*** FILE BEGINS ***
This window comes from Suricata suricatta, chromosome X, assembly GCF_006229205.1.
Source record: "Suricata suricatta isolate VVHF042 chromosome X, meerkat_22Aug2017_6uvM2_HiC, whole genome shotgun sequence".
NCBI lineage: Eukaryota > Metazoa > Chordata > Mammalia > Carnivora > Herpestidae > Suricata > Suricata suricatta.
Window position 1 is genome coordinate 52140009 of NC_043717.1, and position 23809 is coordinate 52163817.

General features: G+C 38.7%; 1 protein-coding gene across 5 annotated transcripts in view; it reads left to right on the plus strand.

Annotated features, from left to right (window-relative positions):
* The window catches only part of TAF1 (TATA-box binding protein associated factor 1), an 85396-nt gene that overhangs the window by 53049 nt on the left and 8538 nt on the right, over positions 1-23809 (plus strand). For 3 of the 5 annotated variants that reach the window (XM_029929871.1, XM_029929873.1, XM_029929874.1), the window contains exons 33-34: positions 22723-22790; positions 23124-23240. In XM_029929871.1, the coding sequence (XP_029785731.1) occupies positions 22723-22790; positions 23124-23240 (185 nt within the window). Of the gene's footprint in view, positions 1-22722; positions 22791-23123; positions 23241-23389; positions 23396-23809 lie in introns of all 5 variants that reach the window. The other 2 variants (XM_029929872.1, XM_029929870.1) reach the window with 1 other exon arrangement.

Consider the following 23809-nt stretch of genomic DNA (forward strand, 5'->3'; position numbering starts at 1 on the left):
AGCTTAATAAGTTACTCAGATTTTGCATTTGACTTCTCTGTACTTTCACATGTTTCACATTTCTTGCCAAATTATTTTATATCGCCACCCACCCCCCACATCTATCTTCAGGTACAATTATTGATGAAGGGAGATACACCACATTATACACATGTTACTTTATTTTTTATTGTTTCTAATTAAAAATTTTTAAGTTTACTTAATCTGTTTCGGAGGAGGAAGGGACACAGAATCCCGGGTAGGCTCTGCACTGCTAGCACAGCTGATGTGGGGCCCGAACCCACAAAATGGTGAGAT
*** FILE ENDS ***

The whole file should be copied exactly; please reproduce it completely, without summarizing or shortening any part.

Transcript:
This window comes from Suricata suricatta, chromosome X, assembly GCF_006229205.1.
Source record: "Suricata suricatta isolate VVHF042 chromosome X, meerkat_22Aug2017_6uvM2_HiC, whole genome shotgun sequence".
NCBI lineage: Eukaryota > Metazoa > Chordata > Mammalia > Carnivora > Herpestidae > Suricata > Suricata suricatta.
Window position 1 is genome coordinate 52140009 of NC_043717.1, and position 23809 is coordinate 52163817.

General features: G+C 38.7%; 1 protein-coding gene across 5 annotated transcripts in view; it reads left to right on the plus strand.

Annotated features, from left to right (window-relative positions):
* The window catches only part of TAF1 (TATA-box binding protein associated factor 1), an 85396-nt gene that overhangs the window by 53049 nt on the left and 8538 nt on the right, over positions 1-23809 (plus strand). For 3 of the 5 annotated variants that reach the window (XM_029929871.1, XM_029929873.1, XM_029929874.1), the window contains exons 33-34: positions 22723-22790; positions 23124-23240. In XM_029929871.1, the coding sequence (XP_029785731.1) occupies positions 22723-22790; positions 23124-23240 (185 nt within the window). Of the gene's footprint in view, positions 1-22722; positions 22791-23123; positions 23241-23389; positions 23396-23809 lie in introns of all 5 variants that reach the window. The other 2 variants (XM_029929872.1, XM_029929870.1) reach the window with 1 other exon arrangement.

Consider the following 23809-nt stretch of genomic DNA (forward strand, 5'->3'; position numbering starts at 1 on the left):
AGCTTAATAAGTTACTCAGATTTTGCATTTGACTTCTCTGTACTTTCACATGTTTCACATTTCTTGCCAAATTATTTTATATCGCCACCCACCCCCCACATCTATCTTCAGGTACAATTATTGATGAAGGGAGATACACCACATTATACACATGTTACTTTATTTTTTATTGTTTCTAATTAAAAATTTTTAAGTTTACTTAATCTGTTTCGGAGGAGGAAGGGACACAGAATCCCGGGTAGGCTCTGCACTGCTAGCACAGCTGATGTGGGGCCCGAACCCACAAAATGGTGAGAT